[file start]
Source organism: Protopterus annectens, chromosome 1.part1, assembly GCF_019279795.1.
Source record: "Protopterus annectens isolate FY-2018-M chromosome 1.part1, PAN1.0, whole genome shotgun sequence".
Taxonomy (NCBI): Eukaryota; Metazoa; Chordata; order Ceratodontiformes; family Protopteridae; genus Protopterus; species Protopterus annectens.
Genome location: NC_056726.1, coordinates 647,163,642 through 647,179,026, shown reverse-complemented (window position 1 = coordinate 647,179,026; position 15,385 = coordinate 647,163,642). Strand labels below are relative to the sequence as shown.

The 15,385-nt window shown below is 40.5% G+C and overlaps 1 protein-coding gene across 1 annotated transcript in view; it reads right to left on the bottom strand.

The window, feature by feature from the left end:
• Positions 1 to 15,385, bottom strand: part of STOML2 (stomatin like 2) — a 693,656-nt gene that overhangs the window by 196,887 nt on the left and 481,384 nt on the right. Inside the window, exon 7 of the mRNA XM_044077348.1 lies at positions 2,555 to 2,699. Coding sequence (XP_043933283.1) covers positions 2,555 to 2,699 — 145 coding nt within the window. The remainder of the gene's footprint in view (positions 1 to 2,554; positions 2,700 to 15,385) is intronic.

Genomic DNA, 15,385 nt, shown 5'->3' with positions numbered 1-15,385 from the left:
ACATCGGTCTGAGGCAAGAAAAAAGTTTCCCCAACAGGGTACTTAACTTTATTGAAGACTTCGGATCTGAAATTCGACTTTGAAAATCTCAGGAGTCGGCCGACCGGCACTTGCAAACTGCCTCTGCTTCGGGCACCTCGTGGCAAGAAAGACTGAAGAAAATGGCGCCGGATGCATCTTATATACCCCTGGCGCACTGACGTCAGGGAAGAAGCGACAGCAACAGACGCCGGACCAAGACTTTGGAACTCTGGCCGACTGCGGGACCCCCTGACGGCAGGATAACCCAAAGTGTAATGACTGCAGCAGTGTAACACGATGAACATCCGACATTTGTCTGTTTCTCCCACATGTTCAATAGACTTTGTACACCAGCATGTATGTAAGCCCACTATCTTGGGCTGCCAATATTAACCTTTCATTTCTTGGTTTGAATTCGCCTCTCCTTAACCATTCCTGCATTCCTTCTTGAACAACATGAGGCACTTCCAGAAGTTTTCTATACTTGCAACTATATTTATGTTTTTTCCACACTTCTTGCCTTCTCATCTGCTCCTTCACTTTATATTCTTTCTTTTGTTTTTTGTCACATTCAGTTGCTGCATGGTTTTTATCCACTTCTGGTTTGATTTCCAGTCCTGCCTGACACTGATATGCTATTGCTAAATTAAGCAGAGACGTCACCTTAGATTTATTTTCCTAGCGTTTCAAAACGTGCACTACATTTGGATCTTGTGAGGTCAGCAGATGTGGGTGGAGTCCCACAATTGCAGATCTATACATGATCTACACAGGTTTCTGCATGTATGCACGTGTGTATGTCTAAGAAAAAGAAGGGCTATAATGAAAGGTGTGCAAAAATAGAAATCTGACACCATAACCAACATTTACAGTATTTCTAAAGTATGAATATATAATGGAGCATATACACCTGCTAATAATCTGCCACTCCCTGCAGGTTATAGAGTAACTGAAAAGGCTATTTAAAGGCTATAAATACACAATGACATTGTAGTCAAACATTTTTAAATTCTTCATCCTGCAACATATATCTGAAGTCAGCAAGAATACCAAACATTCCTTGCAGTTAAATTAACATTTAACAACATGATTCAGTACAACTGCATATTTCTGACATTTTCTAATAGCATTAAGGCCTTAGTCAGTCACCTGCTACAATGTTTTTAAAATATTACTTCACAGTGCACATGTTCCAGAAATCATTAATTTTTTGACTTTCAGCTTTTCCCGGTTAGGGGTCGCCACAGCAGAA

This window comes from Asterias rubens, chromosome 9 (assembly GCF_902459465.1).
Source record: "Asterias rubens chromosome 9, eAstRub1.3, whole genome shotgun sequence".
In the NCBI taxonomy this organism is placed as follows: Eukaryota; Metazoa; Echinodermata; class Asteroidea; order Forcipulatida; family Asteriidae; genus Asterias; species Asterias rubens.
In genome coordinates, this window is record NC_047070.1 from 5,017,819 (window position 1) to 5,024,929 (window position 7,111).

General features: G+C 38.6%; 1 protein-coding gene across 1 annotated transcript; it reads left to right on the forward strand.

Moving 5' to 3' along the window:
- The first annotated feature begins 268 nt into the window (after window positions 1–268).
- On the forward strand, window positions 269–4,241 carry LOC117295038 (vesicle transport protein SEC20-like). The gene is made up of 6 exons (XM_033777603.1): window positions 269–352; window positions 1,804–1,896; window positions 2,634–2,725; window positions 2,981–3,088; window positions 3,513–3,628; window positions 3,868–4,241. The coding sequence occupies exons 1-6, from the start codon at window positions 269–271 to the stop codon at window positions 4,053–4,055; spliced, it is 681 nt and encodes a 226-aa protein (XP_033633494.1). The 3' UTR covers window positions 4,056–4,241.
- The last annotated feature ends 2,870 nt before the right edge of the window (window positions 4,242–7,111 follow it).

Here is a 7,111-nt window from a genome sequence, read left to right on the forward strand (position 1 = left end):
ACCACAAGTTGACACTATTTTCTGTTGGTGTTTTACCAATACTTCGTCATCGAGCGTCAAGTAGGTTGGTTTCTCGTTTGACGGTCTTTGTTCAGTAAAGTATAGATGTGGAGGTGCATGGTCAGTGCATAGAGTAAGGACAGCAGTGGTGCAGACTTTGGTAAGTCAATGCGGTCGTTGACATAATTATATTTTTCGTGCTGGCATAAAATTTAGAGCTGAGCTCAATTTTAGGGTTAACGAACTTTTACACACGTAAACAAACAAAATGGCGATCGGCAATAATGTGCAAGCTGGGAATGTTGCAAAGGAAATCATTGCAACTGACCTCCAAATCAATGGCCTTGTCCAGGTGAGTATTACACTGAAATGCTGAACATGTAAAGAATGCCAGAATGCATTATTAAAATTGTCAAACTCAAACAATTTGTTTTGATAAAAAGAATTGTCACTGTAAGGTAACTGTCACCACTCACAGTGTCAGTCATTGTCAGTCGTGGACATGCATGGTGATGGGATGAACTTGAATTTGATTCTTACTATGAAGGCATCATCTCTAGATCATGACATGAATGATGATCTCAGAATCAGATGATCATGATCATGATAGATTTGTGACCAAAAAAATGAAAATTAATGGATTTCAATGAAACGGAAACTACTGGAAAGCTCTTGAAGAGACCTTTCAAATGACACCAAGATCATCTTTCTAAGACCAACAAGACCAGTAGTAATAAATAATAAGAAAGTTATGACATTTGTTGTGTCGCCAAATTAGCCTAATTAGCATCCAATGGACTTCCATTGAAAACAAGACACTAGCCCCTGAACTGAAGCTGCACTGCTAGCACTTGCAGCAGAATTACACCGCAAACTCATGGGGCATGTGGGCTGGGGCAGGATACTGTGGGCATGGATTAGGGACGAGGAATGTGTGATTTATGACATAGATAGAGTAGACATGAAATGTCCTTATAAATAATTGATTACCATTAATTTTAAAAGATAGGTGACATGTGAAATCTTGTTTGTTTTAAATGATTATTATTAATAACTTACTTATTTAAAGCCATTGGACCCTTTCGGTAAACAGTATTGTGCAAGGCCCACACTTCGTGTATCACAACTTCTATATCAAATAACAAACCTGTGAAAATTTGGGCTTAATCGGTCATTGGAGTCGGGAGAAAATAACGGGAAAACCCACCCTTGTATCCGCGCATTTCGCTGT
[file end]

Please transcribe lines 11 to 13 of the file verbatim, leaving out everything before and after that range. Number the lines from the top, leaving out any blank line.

Source record: "Asterias rubens chromosome 9, eAstRub1.3, whole genome shotgun sequence".
In the NCBI taxonomy this organism is placed as follows: Eukaryota; Metazoa; Echinodermata; class Asteroidea; order Forcipulatida; family Asteriidae; genus Asterias; species Asterias rubens.
In genome coordinates, this window is record NC_047070.1 from 5,017,819 (window position 1) to 5,024,929 (window position 7,111).